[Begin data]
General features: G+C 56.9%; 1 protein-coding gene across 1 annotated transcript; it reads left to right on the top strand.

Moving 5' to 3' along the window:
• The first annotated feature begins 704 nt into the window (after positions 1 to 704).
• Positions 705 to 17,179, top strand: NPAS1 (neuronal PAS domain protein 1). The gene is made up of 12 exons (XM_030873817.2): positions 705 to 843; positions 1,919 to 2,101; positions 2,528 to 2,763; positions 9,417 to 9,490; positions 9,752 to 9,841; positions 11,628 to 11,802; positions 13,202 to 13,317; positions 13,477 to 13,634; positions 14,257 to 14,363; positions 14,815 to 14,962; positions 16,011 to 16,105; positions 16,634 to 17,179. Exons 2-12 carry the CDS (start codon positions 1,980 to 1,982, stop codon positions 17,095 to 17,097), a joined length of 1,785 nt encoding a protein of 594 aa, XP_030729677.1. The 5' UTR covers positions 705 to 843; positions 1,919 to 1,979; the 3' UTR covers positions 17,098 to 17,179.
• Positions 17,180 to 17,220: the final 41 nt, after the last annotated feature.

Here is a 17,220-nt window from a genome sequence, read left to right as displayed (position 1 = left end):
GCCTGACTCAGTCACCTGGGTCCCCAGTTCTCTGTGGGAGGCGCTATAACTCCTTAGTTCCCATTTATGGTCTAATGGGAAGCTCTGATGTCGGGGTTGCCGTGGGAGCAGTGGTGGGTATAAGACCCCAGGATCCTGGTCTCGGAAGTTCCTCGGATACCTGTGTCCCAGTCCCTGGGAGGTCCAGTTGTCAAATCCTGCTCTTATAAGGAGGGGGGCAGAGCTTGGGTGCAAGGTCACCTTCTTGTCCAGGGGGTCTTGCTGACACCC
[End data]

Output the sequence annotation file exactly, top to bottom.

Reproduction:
General features: G+C 56.9%; 1 protein-coding gene across 1 annotated transcript; it reads left to right on the top strand.

Moving 5' to 3' along the window:
• The first annotated feature begins 704 nt into the window (after positions 1 to 704).
• Positions 705 to 17,179, top strand: NPAS1 (neuronal PAS domain protein 1). The gene is made up of 12 exons (XM_030873817.2): positions 705 to 843; positions 1,919 to 2,101; positions 2,528 to 2,763; positions 9,417 to 9,490; positions 9,752 to 9,841; positions 11,628 to 11,802; positions 13,202 to 13,317; positions 13,477 to 13,634; positions 14,257 to 14,363; positions 14,815 to 14,962; positions 16,011 to 16,105; positions 16,634 to 17,179. Exons 2-12 carry the CDS (start codon positions 1,980 to 1,982, stop codon positions 17,095 to 17,097), a joined length of 1,785 nt encoding a protein of 594 aa, XP_030729677.1. The 5' UTR covers positions 705 to 843; positions 1,919 to 1,979; the 3' UTR covers positions 17,098 to 17,179.
• Positions 17,180 to 17,220: the final 41 nt, after the last annotated feature.

Here is a 17,220-nt window from a genome sequence, read left to right as displayed (position 1 = left end):
GCCTGACTCAGTCACCTGGGTCCCCAGTTCTCTGTGGGAGGCGCTATAACTCCTTAGTTCCCATTTATGGTCTAATGGGAAGCTCTGATGTCGGGGTTGCCGTGGGAGCAGTGGTGGGTATAAGACCCCAGGATCCTGGTCTCGGAAGTTCCTCGGATACCTGTGTCCCAGTCCCTGGGAGGTCCAGTTGTCAAATCCTGCTCTTATAAGGAGGGGGGCAGAGCTTGGGTGCAAGGTCACCTTCTTGTCCAGGGGGTCTTGCTGACACCC